December 2002
Volume 43, Issue 13
ARVO Annual Meeting Abstract  |   December 2002
Adaptive Changes In Disparity Vergence Eye Movements
Author Affiliations & Notes
  • TL Alvarez
    Biomedical Engineering New Jersey Institute of Technology Newark NJ
  • JL Semmlow
    Surgery and Biomedical Engineering UMDNJ and Rutgers University New Brunswick NJ
  • T Simms
    Biomedical Engineering New Jersey Institute of Technology Newark NJ
  • W Yuan
    Biomedical Engineering Rutgers University New Brunswick NJ
  • Footnotes
    Commercial Relationships   T.L. Alvarez, None; J.L. Semmlow, None; T. Simms, None; W. Yuan, None. Grant Identification: NJIT SBR
Investigative Ophthalmology & Visual Science December 2002, Vol.43, 1494. doi:
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      TL Alvarez, JL Semmlow, T Simms, W Yuan; Adaptive Changes In Disparity Vergence Eye Movements . Invest. Ophthalmol. Vis. Sci. 2002;43(13):1494.

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      © ARVO (1962-2015); The Authors (2016-present)

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Abstract: : Purpose:Based upon the Dual-Mode Theory, vergence eye movements are composed of two components, a vergence initiating component and a vergence sustaining component. The vergence initiating component brings the eyes close to the target of interest and is depicted by an open-loop or pulse process; whereas the vergence sustaining component accounts for the accuracy of the vergence oculomotor system and is depicted by a feedback or step process. The ability to adapt a neuro-muscular system is imperative for species survival. This study will research if the vergence system can adapt and acquire a negative gain in the high-velocity portion of vergence eye movements. Methods:Vergence eye movements were recorded using an infrared limbus tracking system in response to one degree and four-degree step stimuli. There were two phases to the experiment, an adapting phase (where the ratio of one degree to four degree steps was 3:1 or 5:1) and a nonadapting phase (where the ratio of one degree to four degree steps was 1:1.) Results:A dynamic analysis using the main sequence (peak velocity as a function of response amplitude) was performed on four-degree responses to determine if the smaller stimuli were adapting the high-velocity component of the larger responses. Preliminary results depict a decrease in the peak velocity for adapted responses compared to non-adapted responses. This adaptation is believed to be modifying the pulse or fusing initiating component. Conclusion:Smaller degree responses can evoke a short-term adaptation on larger responses as depicted by a small decrease in the gain of the high-velocity response.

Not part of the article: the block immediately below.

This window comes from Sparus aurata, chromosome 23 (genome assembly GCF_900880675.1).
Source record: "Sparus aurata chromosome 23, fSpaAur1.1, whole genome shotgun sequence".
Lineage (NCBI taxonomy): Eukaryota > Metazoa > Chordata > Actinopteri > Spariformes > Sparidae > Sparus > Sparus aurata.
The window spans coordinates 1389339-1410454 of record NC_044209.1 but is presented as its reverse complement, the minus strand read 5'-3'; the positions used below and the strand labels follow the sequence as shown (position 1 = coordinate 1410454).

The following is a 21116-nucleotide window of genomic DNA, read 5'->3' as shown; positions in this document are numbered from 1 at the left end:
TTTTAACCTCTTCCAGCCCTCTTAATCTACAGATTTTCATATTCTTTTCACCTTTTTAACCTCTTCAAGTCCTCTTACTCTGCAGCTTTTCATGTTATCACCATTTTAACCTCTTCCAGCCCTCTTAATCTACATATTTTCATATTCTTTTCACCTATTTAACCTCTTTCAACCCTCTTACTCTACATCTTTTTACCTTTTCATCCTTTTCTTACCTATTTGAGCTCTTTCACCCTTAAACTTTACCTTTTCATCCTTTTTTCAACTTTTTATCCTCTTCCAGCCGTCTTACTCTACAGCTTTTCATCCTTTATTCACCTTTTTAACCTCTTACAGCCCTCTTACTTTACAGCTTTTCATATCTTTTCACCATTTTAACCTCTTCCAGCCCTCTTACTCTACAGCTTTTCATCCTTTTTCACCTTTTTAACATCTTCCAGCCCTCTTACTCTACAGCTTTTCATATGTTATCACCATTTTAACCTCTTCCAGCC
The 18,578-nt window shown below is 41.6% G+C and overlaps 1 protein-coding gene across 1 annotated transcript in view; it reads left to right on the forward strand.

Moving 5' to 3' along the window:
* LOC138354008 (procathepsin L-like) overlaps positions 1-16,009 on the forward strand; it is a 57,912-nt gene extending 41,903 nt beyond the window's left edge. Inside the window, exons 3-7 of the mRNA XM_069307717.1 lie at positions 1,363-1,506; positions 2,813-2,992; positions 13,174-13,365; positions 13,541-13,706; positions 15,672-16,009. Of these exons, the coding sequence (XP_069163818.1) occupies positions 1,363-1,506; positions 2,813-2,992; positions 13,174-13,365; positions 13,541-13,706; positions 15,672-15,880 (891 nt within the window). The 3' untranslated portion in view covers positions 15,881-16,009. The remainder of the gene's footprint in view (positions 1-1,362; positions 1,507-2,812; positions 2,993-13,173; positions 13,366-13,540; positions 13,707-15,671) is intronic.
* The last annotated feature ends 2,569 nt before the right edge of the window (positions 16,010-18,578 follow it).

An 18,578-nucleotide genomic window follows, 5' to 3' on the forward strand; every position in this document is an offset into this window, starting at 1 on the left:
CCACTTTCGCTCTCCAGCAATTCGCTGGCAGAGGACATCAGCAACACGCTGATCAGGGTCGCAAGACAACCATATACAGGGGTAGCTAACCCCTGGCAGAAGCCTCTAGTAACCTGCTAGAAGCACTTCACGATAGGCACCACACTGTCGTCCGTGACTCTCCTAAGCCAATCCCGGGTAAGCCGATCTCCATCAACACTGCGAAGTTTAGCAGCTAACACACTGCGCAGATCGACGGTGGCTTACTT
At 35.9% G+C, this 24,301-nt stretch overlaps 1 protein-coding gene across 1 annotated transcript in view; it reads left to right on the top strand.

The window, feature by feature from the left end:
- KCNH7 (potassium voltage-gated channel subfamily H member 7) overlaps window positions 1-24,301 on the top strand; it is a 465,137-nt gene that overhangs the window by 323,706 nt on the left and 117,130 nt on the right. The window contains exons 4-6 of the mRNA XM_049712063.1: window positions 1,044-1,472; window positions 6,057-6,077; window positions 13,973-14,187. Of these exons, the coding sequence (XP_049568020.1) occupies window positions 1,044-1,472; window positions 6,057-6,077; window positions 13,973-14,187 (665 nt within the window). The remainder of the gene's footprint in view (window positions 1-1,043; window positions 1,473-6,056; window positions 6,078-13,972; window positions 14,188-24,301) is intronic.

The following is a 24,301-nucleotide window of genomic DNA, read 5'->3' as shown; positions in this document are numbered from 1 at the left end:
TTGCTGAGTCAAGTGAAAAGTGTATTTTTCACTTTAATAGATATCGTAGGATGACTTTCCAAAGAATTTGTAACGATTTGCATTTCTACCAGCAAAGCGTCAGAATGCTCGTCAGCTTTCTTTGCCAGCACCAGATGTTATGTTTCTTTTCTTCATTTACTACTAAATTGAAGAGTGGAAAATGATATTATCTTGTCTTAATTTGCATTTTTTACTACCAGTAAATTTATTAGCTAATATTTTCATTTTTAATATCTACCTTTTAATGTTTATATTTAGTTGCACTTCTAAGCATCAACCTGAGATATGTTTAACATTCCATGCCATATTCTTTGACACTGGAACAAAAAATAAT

Keywords: 406 eye movements • 617 vergence 

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